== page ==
Before starting S.L. Contursi in 1991 with Seanne, who also has a background in the coin industry, he worked for the largest retailer of U.S. coins at the time, James U. Blanchard and Co, where he served as the head of its rare coin division.
Going out to dinner with peers gave Contursi the first taste of fine wine, but it was a fellow coin dealer who turned Contursi into a wine collector, which eventually led to Arrow and Branch.
“He introduced me to Bordeauxs and Burgundies and really high-end stuff, which wasn’t very expensive back then compared to today,” Contursi said. “And I just got hooked on it.”
“I was drinking gin and tonic and beer, and I said, ‘Well, this is a lot better and it doesn’t give me as much of a headache.’ So I got passionate about collecting it.”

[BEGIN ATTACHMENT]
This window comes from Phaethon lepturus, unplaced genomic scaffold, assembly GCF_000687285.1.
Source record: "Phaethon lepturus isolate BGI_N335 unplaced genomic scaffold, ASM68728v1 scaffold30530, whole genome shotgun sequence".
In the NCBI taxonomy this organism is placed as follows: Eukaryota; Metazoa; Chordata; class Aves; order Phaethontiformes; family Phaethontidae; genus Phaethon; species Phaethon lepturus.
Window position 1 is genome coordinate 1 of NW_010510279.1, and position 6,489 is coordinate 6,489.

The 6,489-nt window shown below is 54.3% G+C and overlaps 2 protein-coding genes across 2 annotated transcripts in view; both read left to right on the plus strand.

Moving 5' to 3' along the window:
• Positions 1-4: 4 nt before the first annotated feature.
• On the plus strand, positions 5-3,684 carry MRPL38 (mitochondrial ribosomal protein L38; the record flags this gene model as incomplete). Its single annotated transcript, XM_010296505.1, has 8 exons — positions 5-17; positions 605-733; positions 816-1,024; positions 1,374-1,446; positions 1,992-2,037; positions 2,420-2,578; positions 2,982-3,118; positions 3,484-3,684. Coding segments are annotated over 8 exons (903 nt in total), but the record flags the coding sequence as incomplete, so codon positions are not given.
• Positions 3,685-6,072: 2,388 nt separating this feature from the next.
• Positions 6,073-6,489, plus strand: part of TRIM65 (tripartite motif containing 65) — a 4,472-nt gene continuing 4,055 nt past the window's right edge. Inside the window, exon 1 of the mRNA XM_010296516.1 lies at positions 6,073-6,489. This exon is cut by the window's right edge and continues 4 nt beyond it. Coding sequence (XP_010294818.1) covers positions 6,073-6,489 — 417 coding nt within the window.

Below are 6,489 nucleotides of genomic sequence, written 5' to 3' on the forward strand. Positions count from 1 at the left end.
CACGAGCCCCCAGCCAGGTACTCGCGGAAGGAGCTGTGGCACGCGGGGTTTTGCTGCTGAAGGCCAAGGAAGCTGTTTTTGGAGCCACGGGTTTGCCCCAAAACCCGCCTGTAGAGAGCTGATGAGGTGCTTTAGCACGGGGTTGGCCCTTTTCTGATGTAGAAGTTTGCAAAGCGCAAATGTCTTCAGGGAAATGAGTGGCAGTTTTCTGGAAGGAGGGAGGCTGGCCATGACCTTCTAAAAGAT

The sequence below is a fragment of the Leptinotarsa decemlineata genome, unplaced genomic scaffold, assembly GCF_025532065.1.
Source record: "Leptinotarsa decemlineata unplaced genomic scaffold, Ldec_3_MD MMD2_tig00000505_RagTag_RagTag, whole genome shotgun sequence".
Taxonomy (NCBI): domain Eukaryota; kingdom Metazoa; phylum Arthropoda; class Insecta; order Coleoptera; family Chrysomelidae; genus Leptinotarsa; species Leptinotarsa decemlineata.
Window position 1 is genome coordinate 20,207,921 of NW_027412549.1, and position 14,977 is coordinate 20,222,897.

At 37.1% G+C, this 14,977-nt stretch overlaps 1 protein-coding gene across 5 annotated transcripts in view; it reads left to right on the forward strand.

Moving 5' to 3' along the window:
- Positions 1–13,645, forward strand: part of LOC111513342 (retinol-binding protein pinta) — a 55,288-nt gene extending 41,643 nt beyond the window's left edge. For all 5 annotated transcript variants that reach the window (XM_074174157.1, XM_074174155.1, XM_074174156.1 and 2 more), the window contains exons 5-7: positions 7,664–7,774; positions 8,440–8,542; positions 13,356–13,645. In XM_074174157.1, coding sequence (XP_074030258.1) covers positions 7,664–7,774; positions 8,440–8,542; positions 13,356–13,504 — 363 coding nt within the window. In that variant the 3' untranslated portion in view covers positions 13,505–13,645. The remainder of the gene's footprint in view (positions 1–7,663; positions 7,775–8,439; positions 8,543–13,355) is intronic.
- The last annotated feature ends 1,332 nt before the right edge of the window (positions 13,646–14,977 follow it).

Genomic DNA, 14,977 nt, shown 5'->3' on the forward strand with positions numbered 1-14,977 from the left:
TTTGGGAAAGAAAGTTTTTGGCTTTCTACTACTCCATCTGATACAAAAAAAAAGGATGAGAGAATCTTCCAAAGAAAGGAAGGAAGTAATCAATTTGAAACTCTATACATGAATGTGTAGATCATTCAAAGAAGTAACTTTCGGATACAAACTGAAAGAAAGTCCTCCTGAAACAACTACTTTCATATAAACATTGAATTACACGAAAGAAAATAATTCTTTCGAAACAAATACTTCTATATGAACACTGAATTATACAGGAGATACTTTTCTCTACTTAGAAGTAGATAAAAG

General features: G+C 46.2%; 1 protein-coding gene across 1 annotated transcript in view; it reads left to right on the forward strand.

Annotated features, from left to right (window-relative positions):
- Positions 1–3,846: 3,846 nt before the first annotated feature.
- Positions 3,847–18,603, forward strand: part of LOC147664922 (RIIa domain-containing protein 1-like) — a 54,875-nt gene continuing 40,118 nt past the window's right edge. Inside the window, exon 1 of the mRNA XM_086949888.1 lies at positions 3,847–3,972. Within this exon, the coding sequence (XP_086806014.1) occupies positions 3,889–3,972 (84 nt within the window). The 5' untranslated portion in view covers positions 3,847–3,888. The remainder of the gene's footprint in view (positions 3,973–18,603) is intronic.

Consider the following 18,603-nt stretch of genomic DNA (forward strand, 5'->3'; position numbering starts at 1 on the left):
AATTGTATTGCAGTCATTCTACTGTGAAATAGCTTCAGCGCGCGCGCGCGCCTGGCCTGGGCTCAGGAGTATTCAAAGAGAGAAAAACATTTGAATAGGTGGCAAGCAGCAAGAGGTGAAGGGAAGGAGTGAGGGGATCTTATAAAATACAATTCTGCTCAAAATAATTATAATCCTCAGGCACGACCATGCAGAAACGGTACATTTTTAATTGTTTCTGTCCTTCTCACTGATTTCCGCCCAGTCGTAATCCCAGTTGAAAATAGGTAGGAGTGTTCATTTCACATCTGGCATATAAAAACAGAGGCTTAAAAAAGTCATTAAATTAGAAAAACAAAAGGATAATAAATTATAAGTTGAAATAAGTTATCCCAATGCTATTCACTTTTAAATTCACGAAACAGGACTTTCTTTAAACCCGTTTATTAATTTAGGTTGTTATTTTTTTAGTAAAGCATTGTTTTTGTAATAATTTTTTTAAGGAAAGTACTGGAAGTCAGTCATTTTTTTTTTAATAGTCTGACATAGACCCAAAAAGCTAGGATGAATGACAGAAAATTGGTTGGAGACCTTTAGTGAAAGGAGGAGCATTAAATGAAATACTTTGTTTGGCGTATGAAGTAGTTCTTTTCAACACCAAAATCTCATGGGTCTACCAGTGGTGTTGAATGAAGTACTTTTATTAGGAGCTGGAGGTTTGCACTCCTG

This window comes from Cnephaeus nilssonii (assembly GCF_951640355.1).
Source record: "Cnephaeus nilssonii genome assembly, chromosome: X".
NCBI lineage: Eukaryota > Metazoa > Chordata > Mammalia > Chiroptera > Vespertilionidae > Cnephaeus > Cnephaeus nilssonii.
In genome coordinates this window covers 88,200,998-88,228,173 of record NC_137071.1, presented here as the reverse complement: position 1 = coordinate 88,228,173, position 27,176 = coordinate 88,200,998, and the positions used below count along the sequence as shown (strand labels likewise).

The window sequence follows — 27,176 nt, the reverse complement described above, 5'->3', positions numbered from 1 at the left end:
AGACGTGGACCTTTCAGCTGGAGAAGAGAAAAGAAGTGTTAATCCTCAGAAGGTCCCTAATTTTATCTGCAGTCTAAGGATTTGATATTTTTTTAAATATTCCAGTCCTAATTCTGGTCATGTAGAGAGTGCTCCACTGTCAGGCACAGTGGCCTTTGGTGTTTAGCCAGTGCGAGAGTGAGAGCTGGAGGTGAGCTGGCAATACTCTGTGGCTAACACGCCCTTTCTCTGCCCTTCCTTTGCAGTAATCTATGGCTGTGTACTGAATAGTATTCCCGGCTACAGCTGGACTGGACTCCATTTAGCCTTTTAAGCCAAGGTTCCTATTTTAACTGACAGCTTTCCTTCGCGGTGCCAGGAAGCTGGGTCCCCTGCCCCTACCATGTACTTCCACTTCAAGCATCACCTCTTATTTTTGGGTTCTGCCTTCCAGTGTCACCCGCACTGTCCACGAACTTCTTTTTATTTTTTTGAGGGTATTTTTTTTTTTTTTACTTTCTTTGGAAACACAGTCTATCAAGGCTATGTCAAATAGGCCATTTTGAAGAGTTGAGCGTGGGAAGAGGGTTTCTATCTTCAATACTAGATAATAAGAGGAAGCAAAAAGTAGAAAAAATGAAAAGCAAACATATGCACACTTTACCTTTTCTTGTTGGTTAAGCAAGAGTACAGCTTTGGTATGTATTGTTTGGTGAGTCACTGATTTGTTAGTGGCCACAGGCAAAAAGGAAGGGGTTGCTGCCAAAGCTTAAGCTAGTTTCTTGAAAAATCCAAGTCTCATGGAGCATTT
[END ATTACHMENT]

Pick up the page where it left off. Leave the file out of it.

Contursi recalls negotiating with restaurant sommeliers to buy expensive wines in bulk, knowing that they would only go up in value with age. In 1978, he bought his first Bordeaux future, meaning that he purchased the wine while it was still maturing in barrels. He continued purchasing futures until 2005.
So, when Contursi was looking at a second home to take his kids during their school vacations, Napa, the wine capital of the U.S., came to mind. He had imagined a nice home in the valley with a couple of grape vines nearby, and on the second trip up to look at estates, Seanne and Contursi seemed to have found the perfect place.
They closed on the estate in 2007, which happened to be previously owned by Tony Soter, who’s well-known in the wine industry for bringing organic farming to Napa Valley and starting Etude Winery.
In March of 2008, the Contursi family was faced with a decision.